In 1994, Malaysian football was embroiled in one of the largest bribery scandals in the country.[29][30] With the dearth of mainstream interest and lack of funds, Malaysian football has failed to repeat the achievements of the 1970s and 1980s, despite the recruitment of Claude LeRoy. Allan Harris appointed as a new head coach in 2001. Harris came with strong credentials, having assisted Terry Venables at FC Barcelona. In the second half of 2004, FAM appoint Bertalan Bicskei, former Hungarian goalkeeper and national coach, to succeed Allan Harris. Bicskei led the national side to third place at the regional Tiger Cup tournament, but was demoted to youth development duties by FAM for his actions during a friendly against Singapore in Penang on 8 June 2005. Bicskei, disgusted by the standard of officiating, threw a bottle onto the pitch before confronting a Singapore player. In September 2005, his contract was terminated after a mutual agreement.[31]

Norizan Bakar became the next head coach of the Malaysian team. He guided the Malaysian squad to the 2007 AFF Championship semifinals in 2007, where Malaysia lost through penalties to Singapore. Norizan's position as the head coach was criticised by the Malaysian football community, fans and officials alike, after the team's performances during the 2007 AFC Asian Cup, where Malaysia lost to China 1–5, Uzbekistan 0–5 and Iran 0–2. After the removal of Norizan Bakar, B. Sathianathan took over as head coach. Although he guided the squad to win the 2007 Merdeka Tournament, Malaysia once again failed to qualify for the World Cup after losing 1–4 and drawing 0–0 with Bahrain in the qualifying round. In March 2008, Sathianathan once again reach the final of the Merdeka Tournament. However, Malaysia lost on penalties to Vietnam. Sathianathan also led Malaysia to the semi finals of the 2008 Myanmar Grand Royal Challenge Cup. However, Malaysia then shockingly lost 1–4 to eventual winners, Myanmar.[32]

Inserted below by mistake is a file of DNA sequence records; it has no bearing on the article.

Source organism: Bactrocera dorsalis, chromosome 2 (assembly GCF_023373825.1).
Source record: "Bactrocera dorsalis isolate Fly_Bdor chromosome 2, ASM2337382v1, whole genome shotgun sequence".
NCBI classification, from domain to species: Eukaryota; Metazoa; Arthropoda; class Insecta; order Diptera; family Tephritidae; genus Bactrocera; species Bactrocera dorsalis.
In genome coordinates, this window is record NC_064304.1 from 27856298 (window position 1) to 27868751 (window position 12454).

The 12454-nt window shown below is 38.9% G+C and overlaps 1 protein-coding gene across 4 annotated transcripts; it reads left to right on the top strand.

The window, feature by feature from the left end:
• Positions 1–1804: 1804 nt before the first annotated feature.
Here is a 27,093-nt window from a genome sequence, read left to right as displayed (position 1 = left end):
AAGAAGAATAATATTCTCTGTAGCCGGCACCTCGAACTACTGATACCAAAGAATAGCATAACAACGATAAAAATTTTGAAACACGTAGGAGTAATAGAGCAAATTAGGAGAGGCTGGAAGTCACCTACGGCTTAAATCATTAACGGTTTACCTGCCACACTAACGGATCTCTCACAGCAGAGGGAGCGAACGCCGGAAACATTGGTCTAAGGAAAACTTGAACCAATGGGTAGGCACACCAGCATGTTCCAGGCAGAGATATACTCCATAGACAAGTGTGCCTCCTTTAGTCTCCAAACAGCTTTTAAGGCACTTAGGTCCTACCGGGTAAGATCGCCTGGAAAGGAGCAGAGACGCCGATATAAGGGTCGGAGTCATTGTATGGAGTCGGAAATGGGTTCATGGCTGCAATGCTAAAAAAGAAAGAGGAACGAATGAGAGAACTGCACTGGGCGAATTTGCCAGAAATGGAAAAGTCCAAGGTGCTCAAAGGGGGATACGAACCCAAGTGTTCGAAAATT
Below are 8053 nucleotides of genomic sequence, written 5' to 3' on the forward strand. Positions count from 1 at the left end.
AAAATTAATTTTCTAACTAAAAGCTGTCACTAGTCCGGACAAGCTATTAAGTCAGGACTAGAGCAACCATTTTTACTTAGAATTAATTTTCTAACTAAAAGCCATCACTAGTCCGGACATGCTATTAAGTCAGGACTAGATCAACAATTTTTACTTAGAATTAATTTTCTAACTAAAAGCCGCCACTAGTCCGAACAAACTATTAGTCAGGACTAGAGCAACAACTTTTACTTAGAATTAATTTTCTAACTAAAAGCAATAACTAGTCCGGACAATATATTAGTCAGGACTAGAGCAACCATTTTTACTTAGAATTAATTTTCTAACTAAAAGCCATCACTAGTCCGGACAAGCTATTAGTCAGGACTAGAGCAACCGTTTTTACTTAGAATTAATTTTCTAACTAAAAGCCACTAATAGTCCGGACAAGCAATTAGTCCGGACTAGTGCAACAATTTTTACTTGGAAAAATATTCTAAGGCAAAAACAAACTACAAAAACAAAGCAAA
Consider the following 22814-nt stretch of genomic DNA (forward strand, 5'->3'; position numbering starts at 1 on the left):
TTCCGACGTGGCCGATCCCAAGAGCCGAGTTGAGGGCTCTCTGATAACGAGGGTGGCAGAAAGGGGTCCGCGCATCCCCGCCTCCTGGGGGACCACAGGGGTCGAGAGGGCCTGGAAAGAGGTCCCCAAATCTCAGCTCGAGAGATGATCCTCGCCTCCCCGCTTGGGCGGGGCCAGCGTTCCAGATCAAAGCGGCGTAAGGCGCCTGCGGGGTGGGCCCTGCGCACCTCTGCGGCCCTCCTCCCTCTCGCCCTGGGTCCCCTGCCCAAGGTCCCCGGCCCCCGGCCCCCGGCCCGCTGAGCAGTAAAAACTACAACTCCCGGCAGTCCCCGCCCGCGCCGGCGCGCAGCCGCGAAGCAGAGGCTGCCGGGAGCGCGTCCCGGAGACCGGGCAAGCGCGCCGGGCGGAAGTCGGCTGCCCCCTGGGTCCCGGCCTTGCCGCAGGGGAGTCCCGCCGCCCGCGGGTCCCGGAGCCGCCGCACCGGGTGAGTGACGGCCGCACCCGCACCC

During the 2008 AFF Championship, Malaysia started their campaign with a 3–0 win over Laos, but were defeated in the second match by Vietnam with a score of 2–3 and were finally eliminated when they lost 0–3 to Thailand in the final match of the group stage. This was the first time that the Malaysian squad had not passed through the group stages in 12 years. There are also reports that match-fixing and bribery that infiltrate the Malaysian football in the 1994 are returned.[33] In the 2011 Asian Cup qualifiers, the Malaysian team lost 0–5 to the United Arab Emirates. This defeat was the final straw in the eyes of Malaysian supporters, and in February 2009, the contracts of Sathianathan and manager Soh Chin Aun were terminated.[34]

AFF Championship triumph (2010)[edit]

In April 2009, K. Rajagopal was named the new coach of Malaysia replacing B. Sathianathan as head coach of Malaysia. He took over the position in July 2009, of which he also the coach of the Malaysia Under-23 squad.[36] Rajagopal's first match was against Zimbabwe, which Malaysia won 4–0.[37] Rajagopal also coached Malaysia in two games against visiting English champions, Manchester United, losing both matches 2–3 and 0–2. During his time as the coach of the Under-23 team, Rajagopal led Malaysia to their fifth SEA Games gold medal and also led Malaysia to qualify for the second round of the 2010 Asian Games as one of the best four third-placed teams after a lapse of 32 years.[38][39]

During the 2010 AFF Championship, Malaysia had 14 players that were under the age of 23 while the other players were over 23. Malaysia were in group A with host Indonesia, Thailand and qualifiers winner, Laos. Malaysia began their campaign with an embarrassing 1–5 loss to Indonesia. Malaysia bounced back from their defeat and later drew with Thailand and beat Laos 5–1. As runner up of group, Malaysia qualified for the semi finals to meet Group B winners and defending champions Vietnam. In the first leg of the semifinal, Malaysia won 2–0 on home soil and later drew 0–0 in the second leg, advancing to the final with an aggregate of 2–0.[40] In the finals, Malaysia met favourites Indonesia, who were unbeaten in all their matches.

On the first leg of the finals, Malaysia won 3–0 at home. Malaysia scored twice through Safee Sali and once through Mohd Ashaari Shamsuddin on a night when Bukit Jalil National Stadium was filled over capacity for the first time since it was built. The match attracted so many people that after tickets were sold out, policemen manning the gates were seen allowing friends and relatives into the stadium, causing people having to trespass onto the cable bridge above the electronic display besides standing on the aisles and corridors to view the game. On the second leg of the finals that was held in Jakarta, Malaysia lost 1–2 to Indonesia but the final aggregate was 4–2 to Malaysia, thus Malaysia were awarded the title. It was the first time in history that Malaysia were crowned the champions of AFF Championship and a trophy in the international stage.[41]